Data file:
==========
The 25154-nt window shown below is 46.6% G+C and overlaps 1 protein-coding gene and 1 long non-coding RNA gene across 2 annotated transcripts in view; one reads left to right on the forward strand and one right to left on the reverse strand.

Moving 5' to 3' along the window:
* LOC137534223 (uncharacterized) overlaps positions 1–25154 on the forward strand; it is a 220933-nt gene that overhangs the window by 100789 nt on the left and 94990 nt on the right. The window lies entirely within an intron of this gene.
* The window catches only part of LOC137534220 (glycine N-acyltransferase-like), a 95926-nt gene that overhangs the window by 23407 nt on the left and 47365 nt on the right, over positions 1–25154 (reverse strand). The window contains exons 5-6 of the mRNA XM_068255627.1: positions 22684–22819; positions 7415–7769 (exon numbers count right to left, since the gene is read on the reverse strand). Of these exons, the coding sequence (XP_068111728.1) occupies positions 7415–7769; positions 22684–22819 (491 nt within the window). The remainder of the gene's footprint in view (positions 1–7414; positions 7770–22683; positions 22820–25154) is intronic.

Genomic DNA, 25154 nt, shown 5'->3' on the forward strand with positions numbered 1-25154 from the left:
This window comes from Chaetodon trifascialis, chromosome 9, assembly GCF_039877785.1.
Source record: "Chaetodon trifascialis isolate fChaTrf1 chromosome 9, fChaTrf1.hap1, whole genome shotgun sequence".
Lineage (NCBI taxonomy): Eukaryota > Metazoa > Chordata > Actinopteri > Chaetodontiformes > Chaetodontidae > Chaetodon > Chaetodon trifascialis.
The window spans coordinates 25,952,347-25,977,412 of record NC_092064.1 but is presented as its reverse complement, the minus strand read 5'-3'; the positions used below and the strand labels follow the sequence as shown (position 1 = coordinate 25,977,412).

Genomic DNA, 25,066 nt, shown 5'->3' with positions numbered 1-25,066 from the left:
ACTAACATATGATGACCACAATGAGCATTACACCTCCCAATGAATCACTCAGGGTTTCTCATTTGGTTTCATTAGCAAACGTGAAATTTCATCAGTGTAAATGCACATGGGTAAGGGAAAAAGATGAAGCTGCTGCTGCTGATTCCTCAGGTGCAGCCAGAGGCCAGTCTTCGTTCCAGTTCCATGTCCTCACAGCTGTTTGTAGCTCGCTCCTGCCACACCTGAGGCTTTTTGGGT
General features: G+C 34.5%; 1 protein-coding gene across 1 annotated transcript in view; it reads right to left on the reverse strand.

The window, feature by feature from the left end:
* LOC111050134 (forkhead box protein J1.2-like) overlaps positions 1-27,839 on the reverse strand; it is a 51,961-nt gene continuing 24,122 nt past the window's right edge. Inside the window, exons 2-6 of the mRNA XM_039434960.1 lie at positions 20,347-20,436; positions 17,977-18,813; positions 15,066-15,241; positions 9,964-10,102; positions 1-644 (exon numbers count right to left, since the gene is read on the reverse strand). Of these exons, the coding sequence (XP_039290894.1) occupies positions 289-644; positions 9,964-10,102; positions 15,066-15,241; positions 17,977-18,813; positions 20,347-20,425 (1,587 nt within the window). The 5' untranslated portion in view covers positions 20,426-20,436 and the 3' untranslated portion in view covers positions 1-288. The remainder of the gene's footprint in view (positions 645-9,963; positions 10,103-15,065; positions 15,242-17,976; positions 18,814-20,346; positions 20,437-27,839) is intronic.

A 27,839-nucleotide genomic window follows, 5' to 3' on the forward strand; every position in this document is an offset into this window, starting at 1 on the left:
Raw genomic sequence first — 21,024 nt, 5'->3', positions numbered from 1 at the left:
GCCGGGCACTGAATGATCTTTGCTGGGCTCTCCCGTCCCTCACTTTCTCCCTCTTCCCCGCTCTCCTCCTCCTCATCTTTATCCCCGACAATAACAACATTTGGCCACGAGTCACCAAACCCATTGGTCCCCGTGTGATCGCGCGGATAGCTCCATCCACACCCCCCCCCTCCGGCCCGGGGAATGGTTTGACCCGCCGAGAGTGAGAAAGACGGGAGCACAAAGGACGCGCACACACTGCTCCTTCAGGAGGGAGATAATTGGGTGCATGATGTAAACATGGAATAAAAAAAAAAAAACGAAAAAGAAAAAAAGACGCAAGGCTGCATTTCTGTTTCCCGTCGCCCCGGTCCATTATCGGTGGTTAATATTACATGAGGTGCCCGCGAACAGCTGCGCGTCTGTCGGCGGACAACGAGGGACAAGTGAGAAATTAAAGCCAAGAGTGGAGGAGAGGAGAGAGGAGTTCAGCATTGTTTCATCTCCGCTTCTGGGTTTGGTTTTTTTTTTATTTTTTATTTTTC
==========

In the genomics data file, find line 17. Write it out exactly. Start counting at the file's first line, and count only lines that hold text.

GCCGGGCACTGAATGATCTTTGCTGGGCTCTCCCGTCCCTCACTTTCTCCCTCTTCCCCGCTCTCCTCCTCCTCATCTTTATCCCCGACAATAACAACATTTGGCCACGAGTCACCAAACCCATTGGTCCCCGTGTGATCGCGCGGATAGCTCCATCCACACCCCCCCCCTCCGGCCCGGGGAATGGTTTGACCCGCCGAGAGTGAGAAAGACGGGAGCACAAAGGACGCGCACACACTGCTCCTTCAGGAGGGAGATAATTGGGTGCATGATGTAAACATGGAATAAAAAAAAAAAAACGAAAAAGAAAAAAAGACGCAAGGCTGCATTTCTGTTTCCCGTCGCCCCGGTCCATTATCGGTGGTTAATATTACATGAGGTGCCCGCGAACAGCTGCGCGTCTGTCGGCGGACAACGAGGGACAAGTGAGAAATTAAAGCCAAGAGTGGAGGAGAGGAGAGAGGAGTTCAGCATTGTTTCATCTCCGCTTCTGGGTTTGGTTTTTTTTTTATTTTTTATTTTTC